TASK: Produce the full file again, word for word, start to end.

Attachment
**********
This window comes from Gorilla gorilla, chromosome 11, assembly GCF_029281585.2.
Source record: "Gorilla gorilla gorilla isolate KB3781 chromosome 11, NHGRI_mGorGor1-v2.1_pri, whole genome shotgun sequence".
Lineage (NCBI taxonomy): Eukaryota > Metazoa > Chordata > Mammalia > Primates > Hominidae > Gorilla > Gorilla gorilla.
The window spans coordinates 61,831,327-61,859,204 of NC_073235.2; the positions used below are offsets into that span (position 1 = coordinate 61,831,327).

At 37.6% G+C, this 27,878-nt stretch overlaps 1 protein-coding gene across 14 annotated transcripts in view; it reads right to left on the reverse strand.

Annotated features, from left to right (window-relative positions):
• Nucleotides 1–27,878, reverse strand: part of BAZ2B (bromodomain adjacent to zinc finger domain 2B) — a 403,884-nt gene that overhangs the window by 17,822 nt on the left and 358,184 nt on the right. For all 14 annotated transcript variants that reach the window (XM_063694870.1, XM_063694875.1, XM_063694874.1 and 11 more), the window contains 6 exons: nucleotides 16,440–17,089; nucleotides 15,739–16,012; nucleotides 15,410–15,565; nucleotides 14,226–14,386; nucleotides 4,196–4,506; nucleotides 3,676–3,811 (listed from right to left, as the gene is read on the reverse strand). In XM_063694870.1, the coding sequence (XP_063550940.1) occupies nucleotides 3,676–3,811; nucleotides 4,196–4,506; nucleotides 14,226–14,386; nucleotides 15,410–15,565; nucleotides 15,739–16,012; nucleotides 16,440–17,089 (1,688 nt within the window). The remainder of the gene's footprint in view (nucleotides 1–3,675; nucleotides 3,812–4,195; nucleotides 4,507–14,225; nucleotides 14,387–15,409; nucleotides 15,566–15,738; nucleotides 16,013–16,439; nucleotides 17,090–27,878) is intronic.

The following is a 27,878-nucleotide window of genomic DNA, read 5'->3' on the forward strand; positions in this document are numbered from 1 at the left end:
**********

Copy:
This window comes from Gorilla gorilla, chromosome 11, assembly GCF_029281585.2.
Source record: "Gorilla gorilla gorilla isolate KB3781 chromosome 11, NHGRI_mGorGor1-v2.1_pri, whole genome shotgun sequence".
Lineage (NCBI taxonomy): Eukaryota > Metazoa > Chordata > Mammalia > Primates > Hominidae > Gorilla > Gorilla gorilla.
The window spans coordinates 61,831,327-61,859,204 of NC_073235.2; the positions used below are offsets into that span (position 1 = coordinate 61,831,327).

At 37.6% G+C, this 27,878-nt stretch overlaps 1 protein-coding gene across 14 annotated transcripts in view; it reads right to left on the reverse strand.

Annotated features, from left to right (window-relative positions):
• Nucleotides 1–27,878, reverse strand: part of BAZ2B (bromodomain adjacent to zinc finger domain 2B) — a 403,884-nt gene that overhangs the window by 17,822 nt on the left and 358,184 nt on the right. For all 14 annotated transcript variants that reach the window (XM_063694870.1, XM_063694875.1, XM_063694874.1 and 11 more), the window contains 6 exons: nucleotides 16,440–17,089; nucleotides 15,739–16,012; nucleotides 15,410–15,565; nucleotides 14,226–14,386; nucleotides 4,196–4,506; nucleotides 3,676–3,811 (listed from right to left, as the gene is read on the reverse strand). In XM_063694870.1, the coding sequence (XP_063550940.1) occupies nucleotides 3,676–3,811; nucleotides 4,196–4,506; nucleotides 14,226–14,386; nucleotides 15,410–15,565; nucleotides 15,739–16,012; nucleotides 16,440–17,089 (1,688 nt within the window). The remainder of the gene's footprint in view (nucleotides 1–3,675; nucleotides 3,812–4,195; nucleotides 4,507–14,225; nucleotides 14,387–15,409; nucleotides 15,566–15,738; nucleotides 16,013–16,439; nucleotides 17,090–27,878) is intronic.

The following is a 27,878-nucleotide window of genomic DNA, read 5'->3' on the forward strand; positions in this document are numbered from 1 at the left end: